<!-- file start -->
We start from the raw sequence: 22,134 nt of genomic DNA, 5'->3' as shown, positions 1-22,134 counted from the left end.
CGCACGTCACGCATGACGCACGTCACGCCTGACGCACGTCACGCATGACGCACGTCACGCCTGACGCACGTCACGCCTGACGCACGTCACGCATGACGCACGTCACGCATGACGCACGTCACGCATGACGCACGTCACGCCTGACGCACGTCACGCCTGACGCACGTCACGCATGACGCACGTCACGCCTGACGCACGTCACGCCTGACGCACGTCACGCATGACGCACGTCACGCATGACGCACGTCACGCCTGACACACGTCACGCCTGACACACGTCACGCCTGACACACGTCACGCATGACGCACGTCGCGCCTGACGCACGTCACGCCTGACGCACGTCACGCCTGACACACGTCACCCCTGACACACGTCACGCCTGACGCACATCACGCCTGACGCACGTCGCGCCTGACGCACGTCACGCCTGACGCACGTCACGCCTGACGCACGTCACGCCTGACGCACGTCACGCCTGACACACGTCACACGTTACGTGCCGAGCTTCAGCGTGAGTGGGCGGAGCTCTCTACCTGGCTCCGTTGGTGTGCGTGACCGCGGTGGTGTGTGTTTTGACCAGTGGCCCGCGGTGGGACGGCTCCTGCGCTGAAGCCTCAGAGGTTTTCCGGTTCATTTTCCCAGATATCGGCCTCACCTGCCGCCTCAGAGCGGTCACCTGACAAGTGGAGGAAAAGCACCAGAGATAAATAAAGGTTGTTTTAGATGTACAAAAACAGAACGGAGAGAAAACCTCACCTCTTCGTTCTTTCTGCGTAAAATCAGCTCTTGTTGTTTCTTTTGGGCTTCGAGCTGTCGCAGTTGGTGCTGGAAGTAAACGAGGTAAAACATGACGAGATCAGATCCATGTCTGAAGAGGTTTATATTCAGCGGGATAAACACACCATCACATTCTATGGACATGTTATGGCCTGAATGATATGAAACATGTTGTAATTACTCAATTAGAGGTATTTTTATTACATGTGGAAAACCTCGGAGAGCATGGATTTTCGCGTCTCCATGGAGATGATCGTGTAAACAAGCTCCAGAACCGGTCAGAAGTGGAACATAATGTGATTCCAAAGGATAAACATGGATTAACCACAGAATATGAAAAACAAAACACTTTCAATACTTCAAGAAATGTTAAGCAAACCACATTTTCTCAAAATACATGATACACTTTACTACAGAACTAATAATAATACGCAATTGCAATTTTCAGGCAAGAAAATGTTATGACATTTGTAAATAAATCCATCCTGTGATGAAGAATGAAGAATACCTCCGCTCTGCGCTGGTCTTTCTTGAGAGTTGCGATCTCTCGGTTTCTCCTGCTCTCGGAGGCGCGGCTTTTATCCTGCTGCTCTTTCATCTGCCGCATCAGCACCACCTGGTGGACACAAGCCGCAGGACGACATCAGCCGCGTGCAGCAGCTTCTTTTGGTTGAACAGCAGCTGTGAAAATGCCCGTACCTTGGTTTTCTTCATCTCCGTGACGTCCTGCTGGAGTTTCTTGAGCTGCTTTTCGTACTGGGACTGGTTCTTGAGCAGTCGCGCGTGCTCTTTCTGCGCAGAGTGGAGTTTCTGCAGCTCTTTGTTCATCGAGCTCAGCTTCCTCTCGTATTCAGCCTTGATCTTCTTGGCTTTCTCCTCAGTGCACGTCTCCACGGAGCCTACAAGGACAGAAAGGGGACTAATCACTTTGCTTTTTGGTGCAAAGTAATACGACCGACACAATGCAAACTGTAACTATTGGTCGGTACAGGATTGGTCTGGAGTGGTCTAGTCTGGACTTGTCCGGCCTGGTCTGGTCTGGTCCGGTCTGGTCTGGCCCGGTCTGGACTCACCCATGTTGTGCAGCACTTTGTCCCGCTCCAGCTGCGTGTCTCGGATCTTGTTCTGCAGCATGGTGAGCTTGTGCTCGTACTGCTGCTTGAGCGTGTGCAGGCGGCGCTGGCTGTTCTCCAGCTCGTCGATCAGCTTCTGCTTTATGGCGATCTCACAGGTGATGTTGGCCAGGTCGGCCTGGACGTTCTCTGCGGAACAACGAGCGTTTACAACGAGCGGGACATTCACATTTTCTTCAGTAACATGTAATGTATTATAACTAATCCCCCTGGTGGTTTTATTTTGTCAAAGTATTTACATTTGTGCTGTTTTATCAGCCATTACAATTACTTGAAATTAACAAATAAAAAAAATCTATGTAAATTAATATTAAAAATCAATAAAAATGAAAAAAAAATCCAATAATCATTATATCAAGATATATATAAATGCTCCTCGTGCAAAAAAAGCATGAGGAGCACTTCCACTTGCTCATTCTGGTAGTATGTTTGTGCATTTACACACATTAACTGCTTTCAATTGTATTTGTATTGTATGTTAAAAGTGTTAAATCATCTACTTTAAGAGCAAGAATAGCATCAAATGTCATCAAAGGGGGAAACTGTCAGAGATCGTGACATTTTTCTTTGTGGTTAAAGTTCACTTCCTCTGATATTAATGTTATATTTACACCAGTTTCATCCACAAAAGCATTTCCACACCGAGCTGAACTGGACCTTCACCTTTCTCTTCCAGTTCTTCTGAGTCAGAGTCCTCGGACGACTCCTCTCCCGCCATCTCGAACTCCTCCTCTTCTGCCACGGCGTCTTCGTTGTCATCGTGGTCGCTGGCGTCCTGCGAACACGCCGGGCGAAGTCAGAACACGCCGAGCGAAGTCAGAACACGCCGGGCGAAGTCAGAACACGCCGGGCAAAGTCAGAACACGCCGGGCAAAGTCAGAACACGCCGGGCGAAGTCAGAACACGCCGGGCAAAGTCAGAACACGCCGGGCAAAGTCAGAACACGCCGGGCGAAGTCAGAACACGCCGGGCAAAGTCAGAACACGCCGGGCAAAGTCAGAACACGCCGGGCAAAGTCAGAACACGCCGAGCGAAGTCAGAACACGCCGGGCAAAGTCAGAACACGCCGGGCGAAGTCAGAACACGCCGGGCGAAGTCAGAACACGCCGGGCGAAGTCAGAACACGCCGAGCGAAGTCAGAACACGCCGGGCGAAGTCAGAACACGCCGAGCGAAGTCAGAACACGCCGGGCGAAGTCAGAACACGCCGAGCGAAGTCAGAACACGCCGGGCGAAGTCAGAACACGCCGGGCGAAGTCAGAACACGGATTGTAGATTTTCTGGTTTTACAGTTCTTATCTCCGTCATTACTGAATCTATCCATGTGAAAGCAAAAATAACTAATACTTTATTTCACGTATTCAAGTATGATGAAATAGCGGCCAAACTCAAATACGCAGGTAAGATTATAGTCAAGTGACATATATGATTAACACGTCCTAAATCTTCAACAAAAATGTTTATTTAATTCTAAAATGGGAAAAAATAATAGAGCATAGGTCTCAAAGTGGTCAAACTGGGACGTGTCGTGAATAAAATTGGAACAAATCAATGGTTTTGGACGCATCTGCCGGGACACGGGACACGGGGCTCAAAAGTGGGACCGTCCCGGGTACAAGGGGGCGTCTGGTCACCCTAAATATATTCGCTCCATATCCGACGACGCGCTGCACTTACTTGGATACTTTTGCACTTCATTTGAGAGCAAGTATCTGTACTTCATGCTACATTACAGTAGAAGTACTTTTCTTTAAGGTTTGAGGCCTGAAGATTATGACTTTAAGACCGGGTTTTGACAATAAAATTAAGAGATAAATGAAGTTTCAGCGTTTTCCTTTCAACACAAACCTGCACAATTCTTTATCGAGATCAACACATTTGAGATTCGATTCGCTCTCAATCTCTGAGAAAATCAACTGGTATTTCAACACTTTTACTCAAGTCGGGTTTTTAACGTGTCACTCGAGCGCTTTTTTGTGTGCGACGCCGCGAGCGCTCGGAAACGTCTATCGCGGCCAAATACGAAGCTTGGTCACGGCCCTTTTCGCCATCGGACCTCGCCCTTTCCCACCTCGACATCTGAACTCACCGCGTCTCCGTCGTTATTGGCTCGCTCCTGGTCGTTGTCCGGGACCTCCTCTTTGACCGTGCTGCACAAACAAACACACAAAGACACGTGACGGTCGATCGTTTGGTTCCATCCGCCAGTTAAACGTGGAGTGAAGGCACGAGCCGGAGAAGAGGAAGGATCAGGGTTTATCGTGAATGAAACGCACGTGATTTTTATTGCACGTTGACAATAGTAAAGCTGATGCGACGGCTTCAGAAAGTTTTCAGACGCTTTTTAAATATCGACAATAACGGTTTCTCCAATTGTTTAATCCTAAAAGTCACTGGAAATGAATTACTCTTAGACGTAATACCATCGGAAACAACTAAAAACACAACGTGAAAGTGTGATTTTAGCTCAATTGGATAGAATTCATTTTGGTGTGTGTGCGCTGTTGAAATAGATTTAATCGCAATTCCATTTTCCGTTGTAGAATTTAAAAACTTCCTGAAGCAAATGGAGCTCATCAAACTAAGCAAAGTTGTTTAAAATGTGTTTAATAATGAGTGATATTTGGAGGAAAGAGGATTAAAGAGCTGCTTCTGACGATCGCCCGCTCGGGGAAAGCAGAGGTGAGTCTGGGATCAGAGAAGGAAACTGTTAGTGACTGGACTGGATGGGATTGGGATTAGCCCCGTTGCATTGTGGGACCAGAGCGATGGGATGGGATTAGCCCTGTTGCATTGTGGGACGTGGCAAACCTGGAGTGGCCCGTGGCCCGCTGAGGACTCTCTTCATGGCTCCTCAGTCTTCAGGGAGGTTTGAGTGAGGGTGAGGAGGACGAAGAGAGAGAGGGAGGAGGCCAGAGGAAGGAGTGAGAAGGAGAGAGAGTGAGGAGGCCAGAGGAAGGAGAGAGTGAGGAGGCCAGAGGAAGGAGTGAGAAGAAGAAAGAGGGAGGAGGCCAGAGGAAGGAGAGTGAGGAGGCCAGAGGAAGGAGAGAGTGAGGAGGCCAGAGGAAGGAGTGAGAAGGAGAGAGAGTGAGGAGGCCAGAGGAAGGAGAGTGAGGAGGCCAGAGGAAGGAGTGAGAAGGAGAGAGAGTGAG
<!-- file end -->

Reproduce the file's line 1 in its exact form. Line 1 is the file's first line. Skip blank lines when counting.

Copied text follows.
We start from the raw sequence: 22,134 nt of genomic DNA, 5'->3' as shown, positions 1-22,134 counted from the left end.